If you’re like most people, this may be the year you started paying attention to bitcoin. Perhaps it was because of Elon Musk, in the running for title of World’s Richest Person, who began touting the cryptocurrency on Twitter and accepting it as payment for his Tesla EVs.
Or maybe it was the stratospheric rise in the value of bitcoin, which topped $63,000 U.S. in mid-April—almost double what it sold for on January 1. Many who bought in early became paper millionaires overnight.
Of course, there is no actual paper. Bitcoin is a decentralized digital currency—with no central bank to back it up—and it bases its authority on a complicated peer-to-peer network of transactions, using cryptography and a public distributed ledger that—well, would take many more columns to properly explain.
The important thing is that, in the past couple of years, there’s been a big upswing in trust and support for bitcoin, far beyond Musk and Tesla. The shift is particularly pronounced in younger generations: a 2019 poll of just over 2,000 American adults found that nearly a third of millennials aged 18–34 preferred bitcoin over bonds, stocks, real estate, and gold as an investment. Eighteen per cent of millennials claimed to own some bitcoin back then, compared to only 1 per cent of those 65 and older; in 2021, the number is likely even higher.
Millennials, more than other generations, distrust authority and traditional institutions. And in this era of governments printing money to pay for pandemic relief, many millennials see bitcoin as a possible hedge against inflation. They don’t believe the stock market will deliver for them; they don’t see the point of having a financial adviser; and many are choosing to rent real estate instead of own.
Bitcoin has been around for a little over 14 years. That’s when the presumed pseudonymous Satoshi Nakamoto started writing code for it. The first bitcoin transaction took place in January 2009, and a year later, 10,000 bitcoins were used to buy two slices of pizza in Florida: the first commercial use of the cryptocurrency.
But the technology back then was less than secure, as Mitchell Demeter, the Vancouver-based president of bitcoin brokerage Netcoins, is first to admit. “Hacks were a really common thing. It wasn’t really safe to keep any digital assets on your cellphone. Anything that was touching the internet was high risk.”
Demeter is considered something of a pioneer in the cryptocurrency space, having launched the world’s first bitcoin ATM in a Vancouver coffee shop in 2013 (bitcoin ATMs allow people who have cryptocurrency accounts to purchase bitcoin or convert that digital currency into cash). As the industry has evolved, Demeter’s business has morphed into an online cryptocurrency trading platform, which can be accessed through either a web or mobile browser.
Now a crypto veteran at age 35, Demeter argues that holding and trading bitcoin has become easier and more secure in the past eight years. “We have better tools for users to secure their own assets,” he says. “Now we have hardware wallets, and very simple interfaces for users to back up their assets and secure their online accounts. None of that existed before.”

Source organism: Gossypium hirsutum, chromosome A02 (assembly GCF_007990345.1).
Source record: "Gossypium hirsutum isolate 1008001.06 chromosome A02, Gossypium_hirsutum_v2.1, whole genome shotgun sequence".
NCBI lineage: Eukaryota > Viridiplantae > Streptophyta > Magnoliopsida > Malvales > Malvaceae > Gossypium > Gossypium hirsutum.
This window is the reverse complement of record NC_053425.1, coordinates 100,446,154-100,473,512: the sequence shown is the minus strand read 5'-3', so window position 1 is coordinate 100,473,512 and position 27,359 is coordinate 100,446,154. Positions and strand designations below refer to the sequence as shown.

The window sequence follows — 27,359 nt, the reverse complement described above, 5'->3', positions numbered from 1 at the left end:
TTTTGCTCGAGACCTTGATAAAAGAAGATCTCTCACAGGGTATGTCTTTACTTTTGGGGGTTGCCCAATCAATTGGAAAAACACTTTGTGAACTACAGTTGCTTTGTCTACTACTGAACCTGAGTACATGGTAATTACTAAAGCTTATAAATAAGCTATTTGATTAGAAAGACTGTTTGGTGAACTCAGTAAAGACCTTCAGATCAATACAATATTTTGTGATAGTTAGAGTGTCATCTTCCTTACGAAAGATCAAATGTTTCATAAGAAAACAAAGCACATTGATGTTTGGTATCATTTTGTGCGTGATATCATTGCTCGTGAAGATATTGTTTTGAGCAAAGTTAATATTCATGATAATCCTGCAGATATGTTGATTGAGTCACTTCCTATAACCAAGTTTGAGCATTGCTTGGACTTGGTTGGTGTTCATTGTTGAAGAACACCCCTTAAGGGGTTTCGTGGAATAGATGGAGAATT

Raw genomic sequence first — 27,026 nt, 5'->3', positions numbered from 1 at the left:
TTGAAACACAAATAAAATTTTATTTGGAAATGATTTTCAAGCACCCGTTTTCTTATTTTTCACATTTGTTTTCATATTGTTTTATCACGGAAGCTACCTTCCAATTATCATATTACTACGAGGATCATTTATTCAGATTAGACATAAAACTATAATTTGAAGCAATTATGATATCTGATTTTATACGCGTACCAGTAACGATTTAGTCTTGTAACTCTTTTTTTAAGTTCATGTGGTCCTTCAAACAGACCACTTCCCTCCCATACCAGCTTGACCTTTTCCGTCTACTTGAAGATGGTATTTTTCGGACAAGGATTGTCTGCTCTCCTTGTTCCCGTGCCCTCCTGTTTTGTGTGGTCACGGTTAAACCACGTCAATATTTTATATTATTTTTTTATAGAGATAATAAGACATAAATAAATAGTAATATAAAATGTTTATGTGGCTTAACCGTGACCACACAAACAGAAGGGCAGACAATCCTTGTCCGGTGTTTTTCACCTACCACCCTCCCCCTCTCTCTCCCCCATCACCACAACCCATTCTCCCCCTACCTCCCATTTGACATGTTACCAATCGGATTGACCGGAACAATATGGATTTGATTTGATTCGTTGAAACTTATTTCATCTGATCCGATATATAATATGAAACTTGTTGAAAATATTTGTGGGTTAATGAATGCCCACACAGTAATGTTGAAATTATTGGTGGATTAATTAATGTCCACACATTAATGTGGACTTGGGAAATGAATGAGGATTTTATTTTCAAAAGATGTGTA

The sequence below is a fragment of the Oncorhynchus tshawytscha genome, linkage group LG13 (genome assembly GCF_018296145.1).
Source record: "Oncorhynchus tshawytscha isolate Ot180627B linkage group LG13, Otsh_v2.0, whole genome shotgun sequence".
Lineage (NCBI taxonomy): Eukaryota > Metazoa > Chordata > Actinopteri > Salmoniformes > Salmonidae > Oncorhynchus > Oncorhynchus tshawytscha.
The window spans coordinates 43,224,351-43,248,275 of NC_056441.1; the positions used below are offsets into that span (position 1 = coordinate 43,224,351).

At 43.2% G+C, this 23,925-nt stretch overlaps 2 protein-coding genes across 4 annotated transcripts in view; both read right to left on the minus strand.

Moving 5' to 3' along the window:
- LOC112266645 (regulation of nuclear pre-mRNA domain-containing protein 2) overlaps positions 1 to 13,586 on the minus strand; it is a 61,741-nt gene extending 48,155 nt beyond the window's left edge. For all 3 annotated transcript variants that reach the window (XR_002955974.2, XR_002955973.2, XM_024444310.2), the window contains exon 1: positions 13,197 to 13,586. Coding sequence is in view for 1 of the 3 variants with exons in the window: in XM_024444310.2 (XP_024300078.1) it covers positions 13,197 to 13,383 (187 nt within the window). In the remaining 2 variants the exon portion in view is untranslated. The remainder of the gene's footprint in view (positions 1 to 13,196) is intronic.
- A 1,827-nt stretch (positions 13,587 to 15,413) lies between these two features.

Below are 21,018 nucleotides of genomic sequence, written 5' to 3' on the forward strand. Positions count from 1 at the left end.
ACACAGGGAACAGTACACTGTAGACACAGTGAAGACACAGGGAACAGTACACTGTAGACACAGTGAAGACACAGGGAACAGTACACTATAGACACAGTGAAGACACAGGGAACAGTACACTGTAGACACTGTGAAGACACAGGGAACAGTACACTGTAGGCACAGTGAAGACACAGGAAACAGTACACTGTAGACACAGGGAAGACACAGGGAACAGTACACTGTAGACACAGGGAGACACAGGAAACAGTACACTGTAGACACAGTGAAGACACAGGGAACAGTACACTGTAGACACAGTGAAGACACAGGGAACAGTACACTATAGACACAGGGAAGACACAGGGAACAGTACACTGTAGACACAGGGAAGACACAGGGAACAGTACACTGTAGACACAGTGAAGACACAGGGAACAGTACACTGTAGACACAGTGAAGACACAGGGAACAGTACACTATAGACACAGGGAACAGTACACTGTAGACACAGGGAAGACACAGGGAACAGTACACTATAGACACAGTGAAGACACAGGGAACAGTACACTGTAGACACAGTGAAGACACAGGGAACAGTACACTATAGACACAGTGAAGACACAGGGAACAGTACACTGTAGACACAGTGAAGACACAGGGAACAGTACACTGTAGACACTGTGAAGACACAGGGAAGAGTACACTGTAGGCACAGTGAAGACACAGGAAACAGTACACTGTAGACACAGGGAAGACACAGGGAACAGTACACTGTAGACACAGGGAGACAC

The increasing security and ease of use have been critical, but so has the endorsement of investors such as Musk, U.S. hedge-fund manager Paul Tudor Jones, and Mexican billionaire Ricardo Salinas Pliego, whose Banco Azteca is looking to accept bitcoin. “When you see these guys buying, you see banks starting to add it to the treasuries—and explaining in very articulate ways why they’re doing it—it adds more confidence for the average retail investor,” Demeter says.
The challenges for those interested in bitcoin are many, however. It’s still considered a speculative investment, with wild swings in price: after a high of over $63,000 in April, it was down to about half of that by late June. And it’s still very much influenced by random tweets from Elon Musk, who in May said Tesla would cease to accept bitcoin as payment because of the environmental impact of bitcoin mining.
For a lot of ecologically minded investors that is a valid concern. Mining is the process by which intricate computing systems produce the digital currency—and those computers consume a lot of energy. There are efforts to mitigate this, through cleaner and greener energy sources, but for countries trying to reduce their carbon emissions, bitcoin presents a problem. Even China, which produces three-quarters of the world’s bitcoin, has threatened to “crack down on bitcoin mining and trading behaviour.”
Governments and financial regulators are also looking to crack down on bitcoin—including a June announcement by the U.K. Financial Conduct Authority that Binance, the world’s largest cryptocurrency exchange network, could no longer conduct operations related to regulated financial activities without prior written consent. Many central banks are even looking at creating their own digital currencies.
Bitcoin enthusiasts like Demeter remain undeterred. “I definitely think that there will be pushback from the United States, from China, but ultimately there’s enough innovation and people around the world working on this that it might be slowed down a little bit—but it can’t be stopped.”
Read more from our Autumn 2021 issue.